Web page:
Thepolitical advances made in the Early Dynastic Period formed the foundations foreconomic strength and radical monumental development in the Old Kingdom. Theircomplex religious beliefs influenced many of the concepts seen in the king’smonuments. ‘Re as the solar god, and Osiris, the god who symbolisedregeneration and was king of the underworld …

promised eternity to theirfollowers’, their faith is evident in the overall construction of many funerarycomplexes (David, 1986: 40). Discovery of the Kings Lists, inscribed with theevidence of reigning kings, has enabled historians to reconstruct an accurateportrayal of Egyptian civilisation. The Palermo Stone is ‘one of the mostimportant historical sources for Dynastic and the Old Kingdom Periods,inscribed on both sides with royal annuls’ (Shaw, 2003: 45). It has allowed usto gain insight into Egyptian civilisation beyond that of the royal tombs.

Thescribes include information regarding The Nile, cult ceremonies, warfare, sculptureand taxation. Mastabas were a prominent feature of funerarymonuments and it is in the early period of the Old Kingdom that we begin to seean influential development in their construction. Originally mastabas werebuilt in a rectangular form using mud-brick, the superstructures were dividedinto chambers, including the burial chamber placed centrally, containing itemsfor the afterlife. Many subsidiary graves, surrounding the central location ofthe burial chamber, contain evidence that suggests human and animal sacrificeswere made to accommodate the king in afterlife. By the 3rd Dynastythe mastaba had developed conceptually. The burial chamber was placedunderground, there is no evidence suggesting that human sacrifices were acontinued practice, and the material used for its construction consisted ofboth stone and of brick.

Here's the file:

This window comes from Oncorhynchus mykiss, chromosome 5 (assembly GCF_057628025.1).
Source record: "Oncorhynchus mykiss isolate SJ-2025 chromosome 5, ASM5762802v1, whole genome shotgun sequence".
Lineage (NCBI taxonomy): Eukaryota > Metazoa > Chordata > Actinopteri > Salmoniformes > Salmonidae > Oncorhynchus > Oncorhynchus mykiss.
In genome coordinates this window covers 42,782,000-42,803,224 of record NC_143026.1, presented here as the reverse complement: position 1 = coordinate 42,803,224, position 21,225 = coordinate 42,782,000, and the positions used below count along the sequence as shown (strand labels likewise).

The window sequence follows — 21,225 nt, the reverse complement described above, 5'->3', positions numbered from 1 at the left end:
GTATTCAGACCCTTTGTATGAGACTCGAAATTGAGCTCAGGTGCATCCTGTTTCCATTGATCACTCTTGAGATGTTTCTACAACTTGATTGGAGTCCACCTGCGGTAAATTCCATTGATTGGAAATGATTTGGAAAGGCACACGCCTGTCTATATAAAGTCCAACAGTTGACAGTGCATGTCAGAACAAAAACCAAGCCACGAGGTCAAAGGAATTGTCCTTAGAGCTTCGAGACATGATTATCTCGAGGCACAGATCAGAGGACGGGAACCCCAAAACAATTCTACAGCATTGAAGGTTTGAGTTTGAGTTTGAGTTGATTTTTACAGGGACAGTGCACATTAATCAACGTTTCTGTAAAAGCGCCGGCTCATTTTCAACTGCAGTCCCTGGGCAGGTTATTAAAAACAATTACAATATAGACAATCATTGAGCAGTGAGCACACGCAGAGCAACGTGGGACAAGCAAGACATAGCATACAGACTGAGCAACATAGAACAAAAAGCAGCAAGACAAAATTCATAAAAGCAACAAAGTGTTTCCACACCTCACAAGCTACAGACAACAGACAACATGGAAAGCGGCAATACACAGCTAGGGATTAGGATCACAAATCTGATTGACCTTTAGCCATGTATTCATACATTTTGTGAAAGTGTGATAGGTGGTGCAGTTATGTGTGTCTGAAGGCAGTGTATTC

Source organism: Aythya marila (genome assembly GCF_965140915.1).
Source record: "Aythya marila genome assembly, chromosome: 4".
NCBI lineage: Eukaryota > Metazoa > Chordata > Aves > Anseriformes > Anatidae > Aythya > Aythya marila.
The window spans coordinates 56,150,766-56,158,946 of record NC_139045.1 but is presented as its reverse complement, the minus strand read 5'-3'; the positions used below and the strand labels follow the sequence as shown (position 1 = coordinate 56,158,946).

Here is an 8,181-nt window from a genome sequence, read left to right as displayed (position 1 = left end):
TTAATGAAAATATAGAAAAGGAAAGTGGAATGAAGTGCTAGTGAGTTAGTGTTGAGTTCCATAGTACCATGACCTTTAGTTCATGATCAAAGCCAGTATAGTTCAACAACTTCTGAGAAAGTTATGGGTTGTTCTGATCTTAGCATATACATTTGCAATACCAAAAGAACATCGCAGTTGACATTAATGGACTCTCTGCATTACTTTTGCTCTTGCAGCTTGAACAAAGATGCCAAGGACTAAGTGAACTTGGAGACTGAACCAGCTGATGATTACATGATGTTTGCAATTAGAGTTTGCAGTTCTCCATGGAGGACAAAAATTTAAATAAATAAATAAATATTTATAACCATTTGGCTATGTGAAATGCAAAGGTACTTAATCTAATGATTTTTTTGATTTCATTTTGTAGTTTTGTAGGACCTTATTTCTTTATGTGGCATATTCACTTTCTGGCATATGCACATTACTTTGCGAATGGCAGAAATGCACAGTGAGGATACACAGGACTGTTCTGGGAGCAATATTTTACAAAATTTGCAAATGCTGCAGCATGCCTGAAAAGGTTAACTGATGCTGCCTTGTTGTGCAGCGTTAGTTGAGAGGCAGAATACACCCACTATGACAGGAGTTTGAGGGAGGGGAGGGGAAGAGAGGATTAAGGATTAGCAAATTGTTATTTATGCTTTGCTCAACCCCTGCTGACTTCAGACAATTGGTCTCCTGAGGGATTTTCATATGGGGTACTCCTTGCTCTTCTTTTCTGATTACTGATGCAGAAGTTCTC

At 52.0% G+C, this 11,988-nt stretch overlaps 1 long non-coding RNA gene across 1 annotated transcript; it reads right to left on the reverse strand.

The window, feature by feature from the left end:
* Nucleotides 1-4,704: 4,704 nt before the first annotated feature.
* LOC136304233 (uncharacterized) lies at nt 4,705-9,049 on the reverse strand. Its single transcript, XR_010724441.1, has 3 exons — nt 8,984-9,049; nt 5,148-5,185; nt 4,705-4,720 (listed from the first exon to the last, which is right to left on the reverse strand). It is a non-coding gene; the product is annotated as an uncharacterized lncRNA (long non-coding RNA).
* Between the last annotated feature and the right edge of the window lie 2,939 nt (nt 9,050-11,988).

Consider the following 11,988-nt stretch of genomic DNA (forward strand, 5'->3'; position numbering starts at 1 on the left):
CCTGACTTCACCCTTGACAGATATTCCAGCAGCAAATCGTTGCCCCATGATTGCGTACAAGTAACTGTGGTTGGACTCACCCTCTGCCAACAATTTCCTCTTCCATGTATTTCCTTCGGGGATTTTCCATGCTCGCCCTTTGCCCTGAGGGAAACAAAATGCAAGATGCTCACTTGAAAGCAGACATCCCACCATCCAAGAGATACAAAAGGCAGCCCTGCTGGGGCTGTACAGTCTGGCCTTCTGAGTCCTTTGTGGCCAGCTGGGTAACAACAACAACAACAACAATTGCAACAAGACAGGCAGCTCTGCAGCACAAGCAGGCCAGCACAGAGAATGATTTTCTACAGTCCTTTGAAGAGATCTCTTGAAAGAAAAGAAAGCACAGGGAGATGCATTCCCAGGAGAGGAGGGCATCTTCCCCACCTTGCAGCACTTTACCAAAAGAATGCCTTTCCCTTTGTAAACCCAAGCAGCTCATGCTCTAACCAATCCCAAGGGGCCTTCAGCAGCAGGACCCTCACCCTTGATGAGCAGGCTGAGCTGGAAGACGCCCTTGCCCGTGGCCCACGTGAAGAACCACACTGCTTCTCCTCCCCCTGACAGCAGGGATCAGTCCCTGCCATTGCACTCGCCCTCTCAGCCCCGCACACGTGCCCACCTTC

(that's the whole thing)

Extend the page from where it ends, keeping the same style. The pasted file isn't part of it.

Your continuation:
It is with Djoser, second king of the 3rdDynasty, and his revolutionary construction of the Step Pyramid, that theimportance of continually developing monumental tombs is evident. The StepPyramid found in Lower Egypt, Saqqara, was designed by the king’s vizierImhotep and was the first stone structure of such a large scale, an ‘art …traditionally attributed to, Imhotep’ (Aldred,1961: 84). With the first known pyramid, the architectural leap from the EarlyDynastic Period sets in motion an advancement which ‘combines in one monumentthe previously separate burial place and monumental enclosure’ (Dodson, 2016:12). The Step pyramid was located centrally within the enclosure and theinitial structure was a low square layout, echoing the original mastaba. Thiswas further developed into a six stepped, rectangular pyramid constructed usinglimestone, a new material that would be used in the building of monuments forcenturies later.

The burial chamber, found underground, was enclosed bygalleries. To the north of the enclosure was a temple that incorporated theserdab, in which the oldest life sized statue was placed. Mummified remainswere found within the Step Pyramid, and although assumptions were made thatthey belonged to king Djoser, ‘radiocarbon results have thrown doubt on this..

. the only non-architectural material found in the pyramid itself is awooden box with the king’s name’ (Dodson, 2016:14). With Djoser’s successorSekhemkhet we can see some minor developments in the pyramids features.Sekhemkhet’s pyramid was completed only up to the first step of an intendedseven.

The king’s burial chamber however, shows evolvement through the ‘firstfreestanding stone sarcophagus’ and ‘unusual store galleries, only otherwisefound in the Layer Pyramid’ (Dodson,

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